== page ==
SC rules in Amazon’s favour, holds emergency arbitration award enforceable

New Delhi, Aug 6: The Supreme Court, in a big relief to e-commerce giant Amazon, on Friday upheld the order of the Singapore emergency arbitrator restraining the Kishore Biyani-led Future group from going ahead with its Rs 24,713-crore deal with Reliance Retail.

A bench of Justices R.F. Nariman and B.R. Gavai noted the first question to be determined by this court is whether an emergency arbitrator’s award can be said to be within the contemplation of the Arbitration Act, and whether it can further be said to be an order under Section 17(1) of the Act.

The bench answered this question by declaring that full party autonomy is given by the Arbitration Act to have a dispute decided in accordance with institutional rules which can include emergency arbitrators delivering interim orders, described as “awards”.

“Such orders are an important step in aid of decongesting the civil courts and affording expeditious interim relief to the parties. Such orders are referable to and are made under Section 17(1) of the Arbitration Act,” said the judgment authored by Justice Nariman on behalf of the bench.

The bench said the emergency arbitrator’s order is enforceable in India and the Indian Arbitration laws also allowed it, as it declared Future Retails’s appeal against the Delhi High Court’s single judge order was not maintainable. The top court said the Delhi High Court’s single judge was right in upholding the emergency arbitrator’s October 25 order.

“An emergency arbitrator’s ‘award’, i.e., order, would undoubtedly be an order which furthers these very objectives, i.e., to decongest the court system and to give the parties urgent interim relief in cases which deserve such relief,” noted the top court, in its 103-page judgment.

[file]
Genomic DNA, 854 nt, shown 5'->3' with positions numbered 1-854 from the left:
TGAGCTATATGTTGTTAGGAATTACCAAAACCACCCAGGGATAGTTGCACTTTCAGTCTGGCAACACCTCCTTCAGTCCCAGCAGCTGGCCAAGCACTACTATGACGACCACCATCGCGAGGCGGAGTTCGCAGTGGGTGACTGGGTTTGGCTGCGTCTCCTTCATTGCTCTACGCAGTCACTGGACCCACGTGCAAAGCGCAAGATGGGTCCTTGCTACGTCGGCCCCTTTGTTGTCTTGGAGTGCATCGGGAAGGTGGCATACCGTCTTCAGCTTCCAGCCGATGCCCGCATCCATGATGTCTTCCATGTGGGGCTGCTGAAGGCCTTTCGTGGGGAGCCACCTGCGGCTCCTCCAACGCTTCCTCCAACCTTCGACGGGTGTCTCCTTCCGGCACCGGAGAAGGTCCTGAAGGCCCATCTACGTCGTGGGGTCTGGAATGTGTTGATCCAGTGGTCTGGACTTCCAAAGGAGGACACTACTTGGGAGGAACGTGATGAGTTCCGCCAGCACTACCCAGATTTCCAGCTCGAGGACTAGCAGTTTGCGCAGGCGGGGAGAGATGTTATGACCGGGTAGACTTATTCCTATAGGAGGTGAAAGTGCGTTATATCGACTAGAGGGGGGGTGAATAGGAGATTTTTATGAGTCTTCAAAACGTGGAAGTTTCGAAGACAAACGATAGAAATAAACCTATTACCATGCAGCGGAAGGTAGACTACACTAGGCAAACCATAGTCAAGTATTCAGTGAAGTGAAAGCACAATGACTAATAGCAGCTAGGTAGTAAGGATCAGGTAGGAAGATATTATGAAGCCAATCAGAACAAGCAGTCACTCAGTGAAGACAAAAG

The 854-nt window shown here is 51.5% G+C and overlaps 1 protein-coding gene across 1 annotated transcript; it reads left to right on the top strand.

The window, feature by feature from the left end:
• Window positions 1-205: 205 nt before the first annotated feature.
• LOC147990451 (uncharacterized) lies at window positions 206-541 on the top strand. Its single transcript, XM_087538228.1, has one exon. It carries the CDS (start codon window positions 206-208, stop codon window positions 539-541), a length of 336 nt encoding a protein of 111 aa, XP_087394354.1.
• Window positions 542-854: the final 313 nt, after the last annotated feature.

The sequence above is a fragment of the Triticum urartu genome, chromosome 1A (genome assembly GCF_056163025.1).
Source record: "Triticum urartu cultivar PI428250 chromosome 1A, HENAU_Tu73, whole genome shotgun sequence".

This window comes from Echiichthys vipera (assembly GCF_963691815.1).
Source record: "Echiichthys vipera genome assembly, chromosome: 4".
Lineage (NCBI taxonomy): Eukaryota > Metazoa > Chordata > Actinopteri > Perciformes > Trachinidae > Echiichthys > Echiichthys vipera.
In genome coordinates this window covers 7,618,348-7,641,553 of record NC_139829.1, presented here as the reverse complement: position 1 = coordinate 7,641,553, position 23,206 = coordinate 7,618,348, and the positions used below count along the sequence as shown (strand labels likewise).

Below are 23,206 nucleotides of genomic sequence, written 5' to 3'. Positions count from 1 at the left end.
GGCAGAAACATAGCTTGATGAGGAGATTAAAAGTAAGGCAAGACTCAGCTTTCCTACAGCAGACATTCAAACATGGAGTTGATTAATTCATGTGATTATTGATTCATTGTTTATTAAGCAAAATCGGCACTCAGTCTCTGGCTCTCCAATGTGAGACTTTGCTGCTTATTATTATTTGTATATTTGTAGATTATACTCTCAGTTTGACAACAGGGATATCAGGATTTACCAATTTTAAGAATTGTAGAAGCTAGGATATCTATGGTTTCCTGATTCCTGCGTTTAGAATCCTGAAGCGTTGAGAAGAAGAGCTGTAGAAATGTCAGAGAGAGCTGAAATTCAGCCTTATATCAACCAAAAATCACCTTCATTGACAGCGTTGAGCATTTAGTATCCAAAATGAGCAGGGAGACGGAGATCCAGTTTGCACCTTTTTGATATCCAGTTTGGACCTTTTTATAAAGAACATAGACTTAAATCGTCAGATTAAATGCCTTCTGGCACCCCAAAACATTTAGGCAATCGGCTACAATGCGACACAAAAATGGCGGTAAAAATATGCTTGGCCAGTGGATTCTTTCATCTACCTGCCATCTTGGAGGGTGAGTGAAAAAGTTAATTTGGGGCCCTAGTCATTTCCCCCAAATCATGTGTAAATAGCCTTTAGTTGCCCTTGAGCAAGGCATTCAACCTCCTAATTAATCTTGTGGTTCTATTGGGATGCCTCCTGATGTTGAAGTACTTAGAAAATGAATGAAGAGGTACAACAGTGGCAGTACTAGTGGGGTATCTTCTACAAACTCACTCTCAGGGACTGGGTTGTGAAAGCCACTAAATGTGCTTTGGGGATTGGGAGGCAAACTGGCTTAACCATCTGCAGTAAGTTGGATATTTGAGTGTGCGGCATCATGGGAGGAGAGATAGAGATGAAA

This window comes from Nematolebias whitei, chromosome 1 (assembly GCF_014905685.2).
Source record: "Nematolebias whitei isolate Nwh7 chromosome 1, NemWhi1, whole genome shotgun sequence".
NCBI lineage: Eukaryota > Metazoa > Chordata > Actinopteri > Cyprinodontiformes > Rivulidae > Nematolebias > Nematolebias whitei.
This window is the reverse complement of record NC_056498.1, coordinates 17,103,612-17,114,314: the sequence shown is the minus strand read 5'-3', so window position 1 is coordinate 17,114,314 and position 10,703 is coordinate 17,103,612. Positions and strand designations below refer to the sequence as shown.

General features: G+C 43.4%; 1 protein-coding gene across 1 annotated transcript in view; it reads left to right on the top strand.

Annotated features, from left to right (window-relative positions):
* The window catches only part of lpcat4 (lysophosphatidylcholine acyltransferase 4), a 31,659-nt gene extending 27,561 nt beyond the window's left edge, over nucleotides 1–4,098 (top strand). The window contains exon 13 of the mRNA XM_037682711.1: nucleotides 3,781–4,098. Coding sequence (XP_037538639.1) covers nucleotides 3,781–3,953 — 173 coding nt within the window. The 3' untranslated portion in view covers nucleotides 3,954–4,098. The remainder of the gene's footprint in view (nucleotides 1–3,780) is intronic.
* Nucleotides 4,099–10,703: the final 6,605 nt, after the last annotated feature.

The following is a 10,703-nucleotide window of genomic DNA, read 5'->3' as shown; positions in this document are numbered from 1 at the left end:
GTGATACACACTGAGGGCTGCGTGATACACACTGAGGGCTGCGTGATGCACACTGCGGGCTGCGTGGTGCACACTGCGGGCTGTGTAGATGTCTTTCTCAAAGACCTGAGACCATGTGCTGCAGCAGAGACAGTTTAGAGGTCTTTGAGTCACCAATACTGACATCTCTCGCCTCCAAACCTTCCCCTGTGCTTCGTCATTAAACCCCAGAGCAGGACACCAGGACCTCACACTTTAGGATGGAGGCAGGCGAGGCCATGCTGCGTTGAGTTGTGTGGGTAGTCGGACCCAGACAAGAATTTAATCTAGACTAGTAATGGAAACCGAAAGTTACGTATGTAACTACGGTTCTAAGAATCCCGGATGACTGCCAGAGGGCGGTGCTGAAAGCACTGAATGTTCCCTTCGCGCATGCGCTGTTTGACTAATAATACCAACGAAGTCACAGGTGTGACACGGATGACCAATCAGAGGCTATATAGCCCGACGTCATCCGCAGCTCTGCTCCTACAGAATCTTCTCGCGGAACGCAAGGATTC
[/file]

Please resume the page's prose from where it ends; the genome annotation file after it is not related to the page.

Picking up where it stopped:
The top court set aside the Delhi High Court division bench’s orders passed on February 8 and March 22, declaring that no appeal lies under Section 37 of the Arbitration Act against an order of enforcement of an emergency arbitrator’s order made under Section 17(2) of the Act. The bench emphasised that it is wholly incorrect to say that Section 17(1) of the Act would exclude an emergency arbitrator’s orders.

It stressed that no party, after agreeing to be governed by institutional rules, can participate in a proceeding before an emergency arbitrator and, after losing, turn around and say that the award is a nullity, when there is nothing in the Arbitration Act which interdicts an emergency arbitrator’s order from being made.

The bench declined to entertain Future group’s submissions that emergency arbitrator’s order is a “nullity” in absence of an arbitration agreement. “A party (the Future group) cannot be heard to say, after it participates in an emergency award proceeding, having agreed to institutional rules made in that regard, that thereafter it will not be bound by an emergency arbitrator’s ruling,” it added.

The top court added that having agreed to paragraph 12 of Schedule 1 to the Singapore International Arbitration Centre (SIAC) Rules, it cannot lie in the mouth of a party to ignore an emergency arbitrator’s award by stating that it is a nullity when such party expressly agrees to the binding nature of such award from the date it is made and further undertakes to carry out the said interim order immediately and without delay.

Amazon moved the top court challenging the Delhi High Court’s Division Bench’s March 22 orders that lifted the stay on the Future Retail-Reliance Retail deal. On March 21, the single judge held Future group Chairman Kishore Biyani and others guilty for going ahead with the deal and issued show cause notice to him and other directors of the Future Group as to why they should not be sent to prison, as sought by the ecommerce firm which is opposing the deal.